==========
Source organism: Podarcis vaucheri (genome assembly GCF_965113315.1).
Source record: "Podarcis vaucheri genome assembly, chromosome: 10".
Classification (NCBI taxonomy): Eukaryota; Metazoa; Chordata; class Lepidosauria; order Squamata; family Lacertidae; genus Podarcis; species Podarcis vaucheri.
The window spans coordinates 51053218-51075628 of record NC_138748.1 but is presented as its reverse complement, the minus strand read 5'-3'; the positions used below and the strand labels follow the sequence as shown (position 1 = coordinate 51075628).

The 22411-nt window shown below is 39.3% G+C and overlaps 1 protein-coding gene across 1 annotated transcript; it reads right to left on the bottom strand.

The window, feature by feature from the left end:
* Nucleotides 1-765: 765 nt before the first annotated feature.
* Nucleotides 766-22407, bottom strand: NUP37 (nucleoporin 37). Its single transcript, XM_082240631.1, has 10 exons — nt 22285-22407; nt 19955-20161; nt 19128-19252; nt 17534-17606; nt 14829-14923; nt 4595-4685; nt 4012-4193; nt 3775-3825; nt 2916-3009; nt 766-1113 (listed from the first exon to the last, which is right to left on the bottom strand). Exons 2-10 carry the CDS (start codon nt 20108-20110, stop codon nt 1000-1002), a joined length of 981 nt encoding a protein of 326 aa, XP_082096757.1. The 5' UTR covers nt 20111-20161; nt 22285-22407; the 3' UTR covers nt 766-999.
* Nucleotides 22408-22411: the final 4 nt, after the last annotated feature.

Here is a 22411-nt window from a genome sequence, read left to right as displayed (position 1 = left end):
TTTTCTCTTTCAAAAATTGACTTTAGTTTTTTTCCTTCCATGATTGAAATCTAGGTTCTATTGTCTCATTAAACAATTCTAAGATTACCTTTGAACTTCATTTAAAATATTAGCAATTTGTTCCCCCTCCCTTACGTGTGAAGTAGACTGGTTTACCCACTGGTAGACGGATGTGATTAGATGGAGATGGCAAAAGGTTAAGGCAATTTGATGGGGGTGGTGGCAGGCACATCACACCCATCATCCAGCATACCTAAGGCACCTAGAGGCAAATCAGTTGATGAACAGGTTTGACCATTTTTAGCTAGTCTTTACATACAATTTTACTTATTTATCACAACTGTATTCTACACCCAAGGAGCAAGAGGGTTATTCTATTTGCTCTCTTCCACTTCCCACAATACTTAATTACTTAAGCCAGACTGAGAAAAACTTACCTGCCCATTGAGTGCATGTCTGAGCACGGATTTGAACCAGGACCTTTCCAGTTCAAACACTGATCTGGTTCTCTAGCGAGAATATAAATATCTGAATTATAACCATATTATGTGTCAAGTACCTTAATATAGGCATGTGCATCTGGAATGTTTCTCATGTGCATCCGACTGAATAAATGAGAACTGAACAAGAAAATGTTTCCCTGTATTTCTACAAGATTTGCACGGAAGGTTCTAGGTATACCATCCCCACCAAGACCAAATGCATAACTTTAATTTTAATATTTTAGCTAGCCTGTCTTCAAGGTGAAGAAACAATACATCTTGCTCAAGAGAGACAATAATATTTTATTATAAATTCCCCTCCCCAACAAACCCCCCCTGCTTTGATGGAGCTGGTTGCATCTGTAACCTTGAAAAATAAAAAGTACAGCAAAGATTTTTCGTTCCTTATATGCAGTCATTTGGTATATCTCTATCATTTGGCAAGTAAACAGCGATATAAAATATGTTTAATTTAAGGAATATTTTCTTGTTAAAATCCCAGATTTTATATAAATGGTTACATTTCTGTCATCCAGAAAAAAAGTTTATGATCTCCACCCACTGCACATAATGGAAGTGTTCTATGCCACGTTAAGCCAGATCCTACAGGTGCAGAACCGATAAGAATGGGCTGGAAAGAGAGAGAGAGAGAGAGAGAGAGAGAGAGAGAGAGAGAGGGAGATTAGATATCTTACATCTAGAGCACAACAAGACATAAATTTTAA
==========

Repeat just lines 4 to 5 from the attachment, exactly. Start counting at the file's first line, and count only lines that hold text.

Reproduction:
The window spans coordinates 51053218-51075628 of record NC_138748.1 but is presented as its reverse complement, the minus strand read 5'-3'; the positions used below and the strand labels follow the sequence as shown (position 1 = coordinate 51075628).

The 22411-nt window shown below is 39.3% G+C and overlaps 1 protein-coding gene across 1 annotated transcript; it reads right to left on the bottom strand.